Wednesday, July 22, 2015

The Proof is in the Details...


Come here. I want to show you something.

You’re too far away… come a bit closer. Okay, you see this here? 
What does it look like to you?

An oval shaped crystal bowl of freshly washed bing cherries. Awesome.

Now, what’s over there?

 A picture of a bowl of fruit.

Essentially, both are the exact same thing. I have two crystal bowls of freshly washed bing cherries but one was described in detail and the other was not, but you can still ‘see’ it. Now, in my mind, I see things quite vividly, like the first description and picture.

I have an art background, and I pay attention to tiny freckles, a half cast shadow across an oblong, slightly tanned face. Those things do not matter to some, but to me they do. Therefore, the things that matter to me, I put inside of my book because I am essentially trying to use my art background, visual addiction and imagination and pour all of that into words upon a page. In other words, I am attempting to paint a representation with librettos.  Why? Well, because it is what I do and I have to lessen our degrees of separation. You and I do not live together. Chances are high we don’t even live in the same city, perhaps even the same state or country. More importantly, you do not dwell within my brain. You can not possibly know what I think and how I perceive things without me telling you, guiding the way so to speak.

Therefore, I have to bring you close to me from afar. I do this via details, but also with ‘focused’ character development. Some readers do not enjoy character development and details. Well, that isn’t fair. Let me rephrase. Some readers do not want an in-depth read for they may feel bogged down by the details and simply want to ‘get on with it’.

I respect that, however I too, need to be respected for the the fact that I do not serve "that" at my ‘restaurant.’ There are plenty of diners in town that do, and I could give quality recommendations for such but I will not change my menu because a patron walks in wanting something that I do not prepare. You would be asking me to be something that I am not, and I simply refuse to do that just as I should not ask you to be anything other than what you naturally are. If stylistic changes are to be made, well, that's a personal choice.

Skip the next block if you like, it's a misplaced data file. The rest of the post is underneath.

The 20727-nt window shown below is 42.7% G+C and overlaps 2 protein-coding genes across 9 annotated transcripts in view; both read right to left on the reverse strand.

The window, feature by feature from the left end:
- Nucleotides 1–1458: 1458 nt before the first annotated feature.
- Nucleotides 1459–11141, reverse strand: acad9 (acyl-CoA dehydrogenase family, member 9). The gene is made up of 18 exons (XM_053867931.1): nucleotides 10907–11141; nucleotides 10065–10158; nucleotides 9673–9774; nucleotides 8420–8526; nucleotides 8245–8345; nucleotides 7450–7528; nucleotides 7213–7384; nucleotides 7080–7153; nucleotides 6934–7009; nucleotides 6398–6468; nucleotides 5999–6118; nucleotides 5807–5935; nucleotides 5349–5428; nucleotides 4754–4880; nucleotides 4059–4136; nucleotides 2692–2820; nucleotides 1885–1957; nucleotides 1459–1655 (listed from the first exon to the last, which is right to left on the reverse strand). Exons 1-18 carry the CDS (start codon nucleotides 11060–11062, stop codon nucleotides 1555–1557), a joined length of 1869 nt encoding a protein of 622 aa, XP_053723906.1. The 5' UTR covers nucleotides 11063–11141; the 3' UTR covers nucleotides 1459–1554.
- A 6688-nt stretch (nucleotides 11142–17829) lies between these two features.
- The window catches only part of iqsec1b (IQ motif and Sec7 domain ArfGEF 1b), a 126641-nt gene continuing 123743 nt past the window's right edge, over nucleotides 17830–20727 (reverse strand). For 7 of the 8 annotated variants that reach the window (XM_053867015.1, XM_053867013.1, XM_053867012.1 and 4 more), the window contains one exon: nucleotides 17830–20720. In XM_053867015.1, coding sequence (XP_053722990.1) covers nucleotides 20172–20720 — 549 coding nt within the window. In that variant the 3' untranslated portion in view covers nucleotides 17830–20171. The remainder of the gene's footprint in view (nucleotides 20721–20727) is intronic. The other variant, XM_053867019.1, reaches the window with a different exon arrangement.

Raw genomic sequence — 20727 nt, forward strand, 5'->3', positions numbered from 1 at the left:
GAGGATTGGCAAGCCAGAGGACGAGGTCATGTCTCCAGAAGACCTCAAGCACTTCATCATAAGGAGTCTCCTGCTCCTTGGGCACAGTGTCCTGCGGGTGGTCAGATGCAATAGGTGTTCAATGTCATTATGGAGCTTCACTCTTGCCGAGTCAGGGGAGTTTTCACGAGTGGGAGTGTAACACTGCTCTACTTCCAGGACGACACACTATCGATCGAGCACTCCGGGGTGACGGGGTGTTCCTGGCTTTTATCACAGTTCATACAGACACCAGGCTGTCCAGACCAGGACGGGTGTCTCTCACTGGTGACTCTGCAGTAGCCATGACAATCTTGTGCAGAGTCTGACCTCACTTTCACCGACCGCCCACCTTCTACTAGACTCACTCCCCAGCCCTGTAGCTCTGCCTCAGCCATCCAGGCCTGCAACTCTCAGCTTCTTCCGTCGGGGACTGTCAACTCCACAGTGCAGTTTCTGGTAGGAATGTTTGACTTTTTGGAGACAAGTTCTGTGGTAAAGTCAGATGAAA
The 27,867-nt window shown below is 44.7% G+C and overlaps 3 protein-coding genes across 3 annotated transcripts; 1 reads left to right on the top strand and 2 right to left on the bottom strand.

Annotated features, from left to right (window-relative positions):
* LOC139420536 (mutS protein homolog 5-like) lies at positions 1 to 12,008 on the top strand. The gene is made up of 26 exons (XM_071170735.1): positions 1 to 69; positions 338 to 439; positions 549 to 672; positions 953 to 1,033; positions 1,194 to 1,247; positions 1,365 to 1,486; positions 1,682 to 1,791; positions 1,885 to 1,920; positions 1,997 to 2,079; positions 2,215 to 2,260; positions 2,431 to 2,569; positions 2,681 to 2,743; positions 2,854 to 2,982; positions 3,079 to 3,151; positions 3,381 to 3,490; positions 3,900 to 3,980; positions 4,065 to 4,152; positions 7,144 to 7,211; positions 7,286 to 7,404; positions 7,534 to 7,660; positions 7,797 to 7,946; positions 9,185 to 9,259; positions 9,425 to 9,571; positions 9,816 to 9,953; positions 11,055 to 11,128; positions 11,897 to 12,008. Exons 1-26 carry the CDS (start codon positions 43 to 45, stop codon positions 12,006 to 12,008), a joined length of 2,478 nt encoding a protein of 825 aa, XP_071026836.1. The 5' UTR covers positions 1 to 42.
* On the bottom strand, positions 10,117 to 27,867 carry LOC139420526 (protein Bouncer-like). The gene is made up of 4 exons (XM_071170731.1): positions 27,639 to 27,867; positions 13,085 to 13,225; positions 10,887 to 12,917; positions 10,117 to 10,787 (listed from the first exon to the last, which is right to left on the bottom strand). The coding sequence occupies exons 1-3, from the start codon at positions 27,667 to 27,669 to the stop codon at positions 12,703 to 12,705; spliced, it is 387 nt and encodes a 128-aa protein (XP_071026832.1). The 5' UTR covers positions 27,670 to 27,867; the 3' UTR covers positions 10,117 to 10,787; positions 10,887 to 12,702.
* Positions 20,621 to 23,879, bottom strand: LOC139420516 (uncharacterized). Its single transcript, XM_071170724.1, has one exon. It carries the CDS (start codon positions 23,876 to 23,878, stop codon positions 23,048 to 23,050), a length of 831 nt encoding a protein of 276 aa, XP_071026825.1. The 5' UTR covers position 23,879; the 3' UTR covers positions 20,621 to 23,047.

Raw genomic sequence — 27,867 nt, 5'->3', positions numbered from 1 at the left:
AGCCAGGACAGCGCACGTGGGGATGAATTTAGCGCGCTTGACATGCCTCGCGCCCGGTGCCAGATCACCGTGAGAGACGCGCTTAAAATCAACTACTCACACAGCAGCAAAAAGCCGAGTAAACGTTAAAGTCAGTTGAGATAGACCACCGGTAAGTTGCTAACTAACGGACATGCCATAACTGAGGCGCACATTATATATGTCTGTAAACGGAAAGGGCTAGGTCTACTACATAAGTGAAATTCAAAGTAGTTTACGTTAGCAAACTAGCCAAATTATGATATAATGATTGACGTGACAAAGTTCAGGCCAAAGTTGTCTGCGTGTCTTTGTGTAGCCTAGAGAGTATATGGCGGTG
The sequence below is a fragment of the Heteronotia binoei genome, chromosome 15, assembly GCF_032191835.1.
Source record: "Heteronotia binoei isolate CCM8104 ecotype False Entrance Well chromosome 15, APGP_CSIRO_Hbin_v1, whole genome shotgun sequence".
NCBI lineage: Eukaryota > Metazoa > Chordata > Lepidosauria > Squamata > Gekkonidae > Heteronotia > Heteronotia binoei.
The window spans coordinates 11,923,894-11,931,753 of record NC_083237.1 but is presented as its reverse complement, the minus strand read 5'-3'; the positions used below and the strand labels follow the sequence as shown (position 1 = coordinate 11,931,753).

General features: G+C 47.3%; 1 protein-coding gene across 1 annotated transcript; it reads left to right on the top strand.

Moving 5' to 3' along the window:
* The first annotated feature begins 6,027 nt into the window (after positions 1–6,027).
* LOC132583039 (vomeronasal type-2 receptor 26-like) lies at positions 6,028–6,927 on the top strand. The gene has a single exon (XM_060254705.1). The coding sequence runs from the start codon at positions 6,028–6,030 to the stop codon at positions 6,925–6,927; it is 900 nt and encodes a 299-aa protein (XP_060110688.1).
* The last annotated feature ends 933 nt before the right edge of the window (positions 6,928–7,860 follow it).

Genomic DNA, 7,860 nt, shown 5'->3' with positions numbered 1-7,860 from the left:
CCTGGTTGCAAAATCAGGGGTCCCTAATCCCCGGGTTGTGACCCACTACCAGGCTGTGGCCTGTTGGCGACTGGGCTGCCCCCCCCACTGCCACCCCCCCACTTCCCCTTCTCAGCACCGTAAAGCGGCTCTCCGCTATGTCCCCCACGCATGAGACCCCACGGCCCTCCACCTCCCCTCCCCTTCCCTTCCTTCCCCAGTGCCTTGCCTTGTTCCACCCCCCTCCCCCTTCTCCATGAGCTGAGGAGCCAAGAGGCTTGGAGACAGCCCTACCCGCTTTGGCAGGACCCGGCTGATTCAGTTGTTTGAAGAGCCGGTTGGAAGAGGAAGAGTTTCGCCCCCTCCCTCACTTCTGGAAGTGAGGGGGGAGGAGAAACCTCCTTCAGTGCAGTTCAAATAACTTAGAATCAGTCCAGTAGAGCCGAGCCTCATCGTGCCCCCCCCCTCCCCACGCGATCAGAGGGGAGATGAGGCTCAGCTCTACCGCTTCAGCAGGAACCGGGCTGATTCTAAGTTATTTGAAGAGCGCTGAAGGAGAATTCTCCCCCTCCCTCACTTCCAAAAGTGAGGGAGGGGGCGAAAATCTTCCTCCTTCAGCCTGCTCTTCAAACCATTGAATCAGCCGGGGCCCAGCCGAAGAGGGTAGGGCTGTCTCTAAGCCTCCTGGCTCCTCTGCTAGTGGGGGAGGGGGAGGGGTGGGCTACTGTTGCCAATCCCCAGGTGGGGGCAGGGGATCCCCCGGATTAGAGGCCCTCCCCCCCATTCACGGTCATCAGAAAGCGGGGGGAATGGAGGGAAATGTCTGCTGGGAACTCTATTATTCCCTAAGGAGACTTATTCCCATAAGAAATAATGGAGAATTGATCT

Now, recently, Stephen King’s tips for writing has been swimming around online. He wrote that eons ago but it recently made a come-back. I love this man. I have not read any of his more recent work, but classic Stephen King? Yes, I have him on lock. In any case, he mentioned the act of ‘bogging down with detail.’ Here is the problem, however. What some people are failing to understand and he did not mention, are that these rules are not necessarily for across all genres. Confused? Let me elaborate. For horror and mystery for example, many times less is more. It is critical in these two genres, for you, the reader, to use your own imagination in order to make the situation that more terrifying and emotionally debilitating. The best horror movies and books rely on this technique. This is why the dark closet always stays with us far longer than the man chasing us with the rusty, blood splattered chainsaw. Why? We see him – we know what he is and though we may not enjoy how he is terrorizing us, our brains can make sense of him. He can be a successful technique never the less, but he does not have the same lasting power as ‘void’, ‘dark’, ‘empty’ and ‘lack of origin.’ We are able to place him in some boxes: A man - check! A lunatic - check! He is running towards us with something dangerous - check! He is growling and gnashing his teeth which means he is angry or at the very least, hell bent on murdering us. - check!  We may not know why, which can be disturbing, but we do have at least part of the puzzle solved which gives us some resolution. Lasting horror however is nebulous.


No one can scare you more than yourself, you see? The most horrific things we’ve ever seen sometimes were simply shadows or a faint cry that came from some unknown source. There was no ten-foot tall slimy, green monster with tentacles holding a sign that read, ‘666’ and yelled at you in Russian. No, it was the implication, the thought that something was hiding in the dark waiting to get us, take us away and gnaw on us slowly over a period of anguish-inducing time. However, when it comes to romance, a slow build is what I like to call, ‘foreplay.’ I understand that the majority of my readers are women. Therefore, more times than not, we need to be ‘warmed up’ before we are psychologically and emotionally screwed. But I don’t want to just stop there… I want you to quiver, shake, and sleep with a smile on your face.